New York Times best seller Dana Stabenow returns with her most outstanding novel yet, teaming up two of her most beloved characters, Aleut private investigator Kate Shugak and Alaska state trooper Liam Campbell, in the same story for the first time.
Alaska aviation entrepreneur Finn Grant died in the fiery crash of his Piper Super Cub. Someone sabotaged his engine, and virtually everyone in southwestern Alaska has a motive, including his betrayed wife, his bullied children, and Liam’s wife, bush pilot Wyanet Chouinard. With few places to turn, Liam asks his former mentor Niniltna post commander Sergeant Jim Chopin, for help, and Jim quickly brings Kate onto the case.
Working undercover as - of all things - a waitress at Bill’s Bar and Grill, Kate learns over beer and burgers that Grant’s business had expanded meteorically over the last two years. After buying the closed Air Force base south of town from the federal government at a bargain-basement price, he became a fixed-base operator running his fishing, hunting, and flight-seeing business, servicing planes flying through the area, and most interestingly and lucratively, getting into the air freight business. But what kind of freight was he moving, and where? The answers involve Kate in her most challenging case to date, one that starts with murder and quickly sprawls into a much larger conspiracy ranging from the darkest family secrets to treason and beyond. Restless in the Grave is a treat for fans and another outstanding addition to Dana Stabenow’s acclaimed and award-winning series.
©2012 Dana Stabenow (P)2012 Macmillan Audio
In this primarily Kate Shugak story, Liam Campbell plays an important role, and we get a chance along the way to learn a bit of the Campbell back story that we hadn't gotten yet. The story overall takes place primarily in Campbell's town and revolves around the death of a pilot that turns out not to be an accident. Liam asks Kate (and Mutt, of course) to investigate because Liam's wife, Wyanet Chouinard, is a prime suspect.
The dead pilot, Finn Grant, was a thoroughly unpleasant person with no shortage of suspects for his death, but someone doesn't want Kate to investigate, apparently, since she is attacked almost immediately upon arrival and stuffed in a chest freezer. With Mutt!
Overall, an excellent addition to the Kate Shugak series. Very well read by Marguerite Gavin, as are all the Kate Shugak books. Highly recommended.
After reading others in this series, the characters are like family, the stories of Alaska along with a bit of mystery, usually great fun but this was hard to listen to and enjoy because of the speed. I know this reader and how she usually portrays these characters and I don't think she could possibly read this fast. The characters voices were distorted. Couldn't this be slowed down to a normal pace?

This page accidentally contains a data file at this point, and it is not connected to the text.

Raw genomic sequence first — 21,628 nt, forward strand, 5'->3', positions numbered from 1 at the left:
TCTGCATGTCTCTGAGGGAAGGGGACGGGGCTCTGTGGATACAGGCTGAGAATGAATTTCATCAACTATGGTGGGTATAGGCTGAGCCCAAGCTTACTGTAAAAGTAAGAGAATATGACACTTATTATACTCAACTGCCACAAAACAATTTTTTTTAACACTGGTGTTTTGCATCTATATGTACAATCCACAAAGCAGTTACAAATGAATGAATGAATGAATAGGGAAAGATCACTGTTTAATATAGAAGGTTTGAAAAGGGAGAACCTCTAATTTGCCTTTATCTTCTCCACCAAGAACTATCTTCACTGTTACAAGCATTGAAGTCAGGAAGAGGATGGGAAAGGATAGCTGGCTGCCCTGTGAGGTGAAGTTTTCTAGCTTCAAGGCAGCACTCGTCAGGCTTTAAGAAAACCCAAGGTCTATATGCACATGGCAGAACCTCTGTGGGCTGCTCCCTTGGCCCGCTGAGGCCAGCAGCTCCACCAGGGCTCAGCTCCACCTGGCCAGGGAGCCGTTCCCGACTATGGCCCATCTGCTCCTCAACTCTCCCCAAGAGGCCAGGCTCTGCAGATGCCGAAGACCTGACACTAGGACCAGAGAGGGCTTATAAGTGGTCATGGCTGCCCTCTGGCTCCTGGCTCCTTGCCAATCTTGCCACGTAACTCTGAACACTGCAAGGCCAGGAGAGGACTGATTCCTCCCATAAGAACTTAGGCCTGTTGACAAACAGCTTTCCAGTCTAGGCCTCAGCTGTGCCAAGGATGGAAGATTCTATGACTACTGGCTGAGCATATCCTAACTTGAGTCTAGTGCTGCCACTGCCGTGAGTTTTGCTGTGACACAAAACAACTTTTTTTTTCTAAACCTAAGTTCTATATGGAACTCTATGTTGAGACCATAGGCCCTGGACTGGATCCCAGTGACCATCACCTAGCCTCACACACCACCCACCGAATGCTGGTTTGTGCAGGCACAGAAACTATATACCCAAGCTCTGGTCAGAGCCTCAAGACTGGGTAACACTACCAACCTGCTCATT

No I rarely listen to a book more than once.
Kate she is always my favorite character
I liked the narrators voice, but unfortunately she spoke so fast it seemed to me that she just wanted to get it over. I will probably read Dana Stabenow's books from now on rather than listen to Marguerite Gavin.
The speed reading made me nervous.
Rapid fire and mechanical sounding narration made this a difficult book to listen too and cut the enjoyment by plenty. The story was good, so I stuck with it, but I will definitely avoid this narrator in the future.
I love, love, love these books and I will try to never miss one.
I enjoyed listening to this book but I missed Jim Chopin. Kate can surely get herself into some tight spots, thank goodness for Mutt. What you learn about Alaska is amazing and the description of the country side is wonderful
Commercial / Documentary / Travel Photographer
Marguerite Gavin should star in the movie version of Restless in the Grave. Her audio performance shows how tough it would be to cast her in any one role, though. She plays wise-ass, gruff or sweet when the story calls for it. Her reading flashes pictures in your head as the story unfolds, a hallmark of an expert storyteller.
And the story could be direct from the headlines. I grew up in the Chicago area during the 1960s and 1970s, watching enough questionable politics to learn what power and emotions do to people. Dana Stabenow's story leads a tour through a small town's pride, greed, anger and larceny, with a scoop of movie star attraction and realistic police-blotter touches. That it's set in the U.S. state with the last remaining true wilderness and strong native culture is an incredible bonus.
The climactic scene with an assault weapon wielded by a drunk teenager definitely stands out, in a book filled with vignettes of the real Alaska.
Gavin can play anything. She does gruff state troopers, nail-hard tribal chairwomen, and emotionally-damaged detectives trying to raise adopted teenagers equally well. I'm surprised we haven't seen her on the stage or big screen.
The blackmailing bush pilot everyone loves to hate murdered in Alaska.
This was a great meeting of four strong characters from Dana Stabenow's two excellent book series. The incredible thing was that it took so long for Kate, Liam, Wy and Jim to share one story.
She spoke in a rapid fire tone without much emotion. I got bored with the narrator's voice - it wasn't particularly compelling. I liked the previous Stabenow narrator much better.
I was disappointed with the plot. It was confusing: too many plot threads, and a lot of critical points seemed to involve the previous book in the series. Frankly, I was flummoxed by the ending... It seemed to be the surprise finale to another book. There were an annoyingly large number of unresolved plot points were left floating.
The narrative voice of the heroine, Kate Shugak, seems to have gotten smart-alecky and sarcastic. Kate seems to be jaded and has lost her sense of humor.
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